CSU Stanislaus President Dr. Ham Shirvani agrees. “The Promise Scholars Program positively affects the lives of underprivileged individuals who have the drive to push past hardships of their childhood while pursing the many rewards of a CSU Stanislaus education,” he said. “The University deeply appreciates the support of those caring people who have shown the initiative to further this much-needed program.”
The Promise Scholars Program addresses the overwhelming need to provide individualized attention, access, and supportive resources to assist emancipated foster youth in achieving academic success in higher education.
“We can’t change their past, but we can make their futures better,” Bonnell says. “Education changes lives, no matter who you are or where you come from.”
Success Yields More Success
A CSU Stanislaus education has not only improved Tacdol’s life, but it’s given her the drive to help others. She graduated in Spring 08 with a bachelor’s degree in liberal studies and is now working toward her teaching credential so she can advise and inspire students similar to the way Bonnell counseled her as an undergrad.
Bonnell calls Tacdol the “shining star” of the Promise Scholars Program for good reason. Despite being placed in foster care before she was two years old and being shuffled around more than a dozen homes, Tacdol wants to give back to other teens in need.
“When I first met Jessica, she was a shy, reserved teenager.” says Bonnell, “She definitely utilized our advising and counseling programs. And now she is a confident, strong woman.”
In addition to helping bring another wave of six to 10 Promise Scholars each fall, much of the $285,000 will be used to strengthen the program by providing additional student support services, scholarships, housing assistance (particularly in the summer months,) and community outreach initiatives. Expanding the program.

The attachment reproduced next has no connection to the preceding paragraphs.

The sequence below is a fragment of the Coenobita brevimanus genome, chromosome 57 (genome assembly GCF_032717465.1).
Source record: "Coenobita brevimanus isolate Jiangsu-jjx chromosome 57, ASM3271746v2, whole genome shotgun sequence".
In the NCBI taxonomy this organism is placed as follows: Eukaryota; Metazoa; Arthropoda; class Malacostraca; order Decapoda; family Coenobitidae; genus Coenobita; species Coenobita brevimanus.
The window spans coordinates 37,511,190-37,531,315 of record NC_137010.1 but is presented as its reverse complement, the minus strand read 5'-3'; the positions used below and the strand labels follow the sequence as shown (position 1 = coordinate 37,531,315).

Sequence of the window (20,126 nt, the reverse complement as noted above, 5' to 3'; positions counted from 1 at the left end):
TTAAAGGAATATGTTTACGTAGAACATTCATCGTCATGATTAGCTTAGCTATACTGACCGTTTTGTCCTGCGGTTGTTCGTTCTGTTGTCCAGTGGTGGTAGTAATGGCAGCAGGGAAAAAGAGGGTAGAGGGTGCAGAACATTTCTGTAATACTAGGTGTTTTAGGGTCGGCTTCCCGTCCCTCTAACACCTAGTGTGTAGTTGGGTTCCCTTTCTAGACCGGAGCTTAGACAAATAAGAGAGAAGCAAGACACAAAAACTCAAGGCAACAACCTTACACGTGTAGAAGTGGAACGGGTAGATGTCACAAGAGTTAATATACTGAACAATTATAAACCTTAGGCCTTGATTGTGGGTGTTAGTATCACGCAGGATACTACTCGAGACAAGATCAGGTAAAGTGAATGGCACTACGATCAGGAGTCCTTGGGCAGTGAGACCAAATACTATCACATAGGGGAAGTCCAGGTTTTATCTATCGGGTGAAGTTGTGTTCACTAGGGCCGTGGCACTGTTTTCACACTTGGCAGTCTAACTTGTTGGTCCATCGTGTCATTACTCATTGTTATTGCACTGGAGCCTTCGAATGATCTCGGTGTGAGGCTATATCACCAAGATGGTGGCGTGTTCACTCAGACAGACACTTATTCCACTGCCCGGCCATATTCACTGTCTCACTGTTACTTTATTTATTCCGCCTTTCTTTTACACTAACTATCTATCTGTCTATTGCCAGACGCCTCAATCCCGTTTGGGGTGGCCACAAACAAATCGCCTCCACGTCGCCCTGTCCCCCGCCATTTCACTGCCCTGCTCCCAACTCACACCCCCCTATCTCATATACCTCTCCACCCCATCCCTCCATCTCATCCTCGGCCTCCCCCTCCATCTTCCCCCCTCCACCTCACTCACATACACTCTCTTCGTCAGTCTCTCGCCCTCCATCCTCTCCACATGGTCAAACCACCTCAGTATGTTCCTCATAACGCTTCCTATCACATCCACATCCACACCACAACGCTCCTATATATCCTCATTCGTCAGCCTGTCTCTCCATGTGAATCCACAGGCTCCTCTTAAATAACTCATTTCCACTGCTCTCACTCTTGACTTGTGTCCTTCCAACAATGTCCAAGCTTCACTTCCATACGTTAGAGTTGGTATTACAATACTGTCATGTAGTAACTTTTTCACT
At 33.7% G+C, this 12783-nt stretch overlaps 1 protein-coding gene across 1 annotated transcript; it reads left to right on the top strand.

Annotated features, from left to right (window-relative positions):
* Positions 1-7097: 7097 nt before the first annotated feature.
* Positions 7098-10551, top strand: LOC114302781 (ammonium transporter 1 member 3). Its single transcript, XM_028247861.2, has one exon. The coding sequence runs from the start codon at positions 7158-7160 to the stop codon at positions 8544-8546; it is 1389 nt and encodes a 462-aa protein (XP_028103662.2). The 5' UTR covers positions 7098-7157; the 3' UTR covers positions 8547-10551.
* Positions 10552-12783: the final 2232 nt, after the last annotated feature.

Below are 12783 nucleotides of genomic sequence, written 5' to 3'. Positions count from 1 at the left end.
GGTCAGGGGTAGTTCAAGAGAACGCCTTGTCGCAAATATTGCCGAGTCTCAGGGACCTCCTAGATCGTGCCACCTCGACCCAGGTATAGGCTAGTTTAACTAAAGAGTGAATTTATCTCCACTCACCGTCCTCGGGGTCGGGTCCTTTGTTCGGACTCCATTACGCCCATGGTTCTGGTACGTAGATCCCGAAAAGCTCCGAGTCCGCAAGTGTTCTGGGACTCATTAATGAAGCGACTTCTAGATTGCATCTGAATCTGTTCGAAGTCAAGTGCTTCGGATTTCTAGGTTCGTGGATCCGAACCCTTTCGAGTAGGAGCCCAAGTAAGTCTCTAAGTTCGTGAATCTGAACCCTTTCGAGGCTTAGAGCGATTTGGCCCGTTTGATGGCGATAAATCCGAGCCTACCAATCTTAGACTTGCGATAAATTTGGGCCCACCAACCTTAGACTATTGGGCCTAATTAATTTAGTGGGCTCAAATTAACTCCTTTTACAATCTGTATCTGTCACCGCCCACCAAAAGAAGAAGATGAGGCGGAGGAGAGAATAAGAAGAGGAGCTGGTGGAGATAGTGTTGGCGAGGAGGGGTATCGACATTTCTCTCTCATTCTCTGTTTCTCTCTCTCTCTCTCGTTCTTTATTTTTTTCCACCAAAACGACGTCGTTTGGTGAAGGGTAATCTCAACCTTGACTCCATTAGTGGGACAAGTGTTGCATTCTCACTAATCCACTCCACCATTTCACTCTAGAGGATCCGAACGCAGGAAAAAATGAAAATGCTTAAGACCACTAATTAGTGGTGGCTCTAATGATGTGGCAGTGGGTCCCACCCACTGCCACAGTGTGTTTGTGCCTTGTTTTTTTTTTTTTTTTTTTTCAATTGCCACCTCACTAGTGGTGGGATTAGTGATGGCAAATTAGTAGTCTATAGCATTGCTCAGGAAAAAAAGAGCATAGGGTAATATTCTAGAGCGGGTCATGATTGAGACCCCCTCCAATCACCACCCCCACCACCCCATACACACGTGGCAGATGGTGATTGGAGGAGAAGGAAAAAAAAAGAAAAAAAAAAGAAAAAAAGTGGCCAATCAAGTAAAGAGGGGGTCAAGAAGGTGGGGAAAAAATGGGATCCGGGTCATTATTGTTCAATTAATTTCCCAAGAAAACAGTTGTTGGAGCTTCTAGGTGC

Ellis, a talented visual artist and musician who plays several instruments, runs for the men’s cross country team. He has developed lasting friendships in the classroom, on the team, and with other Promise Scholars. While he’s been able to find himself as a student, he’s still narrowing the focus on his future.
“I don’t know what I’m supposed to do in this life,” says Ellis, who has yet to declare a major, “but I know that in some way I want to help people.”
Estimates show that approximately 20 percent of the nation’s foster youth reside in California. The Promise Scholars at CSU Stanislaus are case studies concluding that foster youth have the desire to attend college and use their talents to become valuable products of higher education.
While the Promise Scholars see unlimited value in a degree, their greatest reward is something that cannot be held in the palm of their hand or hung on a wall.
Says Ellis, quoting his grandmother Maxine’s mantra: “Never be too obsessed about anything that’s tangible, because the only thing you truly own is knowledge.”
Update: Promise Scholars Program Coordinator Wanda Bonnell was recently honored as a 2009 “Angel in Adoption” for her exceptional advocacy and efforts on behalf of emancipated foster youth. She was selected by Congressman Dennis Cardoza as one of more than 190 recipients, only 11 of them from California, who were honored at a September 30, 2009 awards ceremony and gala in Washington, D.C. The “Angels in Adoption” program is the California Congressional Coalition on Adoption Institute’s (CCAI) signature public awareness campaign to honor the work of people who have enriched the lives of foster children and orphans. Past recipients have included First Lady Laura Bush, actress Jane Seymour, actor Bruce Willis, and boxing great Muhammad Ali.